A very different sort of imperfection is incompleteness. The framers of the Twenty-Fifth Amendment made a conscious choice to leave some things unaddressed. One is vice-presidential disability. Section 2 only provides for filling vice-presidential vacancies; it does nothing about a situation in which a Vice President is only incapacitated. Also, in Section 4, nothing can be done to transfer power away from a disabled President if the Vice President is disabled too, or if the vice presidency is vacant. The Amendment’s Framers were aware of these gaps and considered addressing them, but decided not to because the Amendment was already so long and complicated. There are an infinite number of “what ifs” and they had to draw the line somewhere. If Congress only took final action on provisions that were complete and perfect, it would never act.
This essay is part of a discussion about the Twenty-Fifth Amendment with David Pozen, Professor of Law at Columbia Law School. Read the full discussion here.
Perhaps the most problematic imperfection in the Twenty-Fifth Amendment is a poorly drafted part of Section 4. Recall that when the Vice President and Cabinet declare a President to be disabled, the Vice President immediately takes over as Acting President. If and when the President responds that he is not disabled, Section 4 says that “he shall resume the powers and duties of his office unless the Vice President and a majority of [the Cabinet] transmit within four days . . . their written declaration that the President is unable to discharge the powers and duties of his office,” which sends the question to Congress to settle. Several commentators reading this provision have casually assumed that the President would retake power immediately, and would be sidelined again if the Vice President and Cabinet re-declared that he is disabled within four days.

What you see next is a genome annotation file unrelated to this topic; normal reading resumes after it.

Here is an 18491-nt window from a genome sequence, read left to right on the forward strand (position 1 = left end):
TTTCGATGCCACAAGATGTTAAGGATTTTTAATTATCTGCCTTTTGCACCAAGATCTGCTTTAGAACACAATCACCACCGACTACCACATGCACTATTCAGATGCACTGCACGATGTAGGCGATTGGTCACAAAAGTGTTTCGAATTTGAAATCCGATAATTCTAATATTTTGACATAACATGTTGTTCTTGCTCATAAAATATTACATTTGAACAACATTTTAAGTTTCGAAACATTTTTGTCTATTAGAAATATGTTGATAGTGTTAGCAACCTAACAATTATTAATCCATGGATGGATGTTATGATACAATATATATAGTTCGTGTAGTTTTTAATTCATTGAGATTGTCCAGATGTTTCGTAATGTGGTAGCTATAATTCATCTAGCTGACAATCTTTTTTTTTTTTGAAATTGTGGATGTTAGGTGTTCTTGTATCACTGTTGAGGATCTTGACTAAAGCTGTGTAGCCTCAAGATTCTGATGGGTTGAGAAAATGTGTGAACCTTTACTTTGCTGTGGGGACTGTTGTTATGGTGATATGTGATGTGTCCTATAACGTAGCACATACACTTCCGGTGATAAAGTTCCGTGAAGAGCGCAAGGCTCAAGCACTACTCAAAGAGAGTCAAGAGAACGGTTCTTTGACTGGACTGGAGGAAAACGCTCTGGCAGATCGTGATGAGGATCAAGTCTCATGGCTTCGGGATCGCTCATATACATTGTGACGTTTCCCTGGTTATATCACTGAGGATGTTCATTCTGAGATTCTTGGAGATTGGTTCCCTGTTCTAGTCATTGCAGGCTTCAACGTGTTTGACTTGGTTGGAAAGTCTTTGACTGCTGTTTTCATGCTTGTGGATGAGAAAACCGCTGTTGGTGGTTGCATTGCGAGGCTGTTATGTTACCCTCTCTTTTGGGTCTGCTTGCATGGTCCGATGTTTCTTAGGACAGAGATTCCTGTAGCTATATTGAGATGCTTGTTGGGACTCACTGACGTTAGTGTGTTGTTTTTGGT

That reading is wrong. The Vice President continues as Acting President during the four-day waiting period, and the President does not take power back until it is over. This is clear from the text: though it could have been written more precisely, it does say “unless,” not “until and unless.” It is even clearer from the legislative history of the provision. But in the heat of a power struggle between an allegedly disabled President and his Vice President, a defiant President would have every incentive to read Section 4 as giving him back his power immediately, and little reason to research the legislative history. He might even purport to fire his disloyal Cabinet, to prevent them from re-declaring his disability, and name loyalists as acting Cabinet members. Ideally, Congress—or if not, then the courts—would step in and settle the matter very quickly, but if there were two people claiming to control the presidency and two sets of people claiming to be the Cabinet, a lot of damage could be done in a very short time.
But a completely perfect version of the Twenty-Fifth Amendment would have been much more difficult—if not impossible—to construct. Errors, gaps, and awkwardness aside, the Twenty-Fifth Amendment represents a massive improvement over the original Constitution’s treatment of presidential and vice-presidential vacancies and presidential disability. As a purely technical and procedural provision, there really is no other amendment like it.
Brian C. Kalt Professor of Law and The Harold Norris Faculty Scholar at Michigan State University College Of Law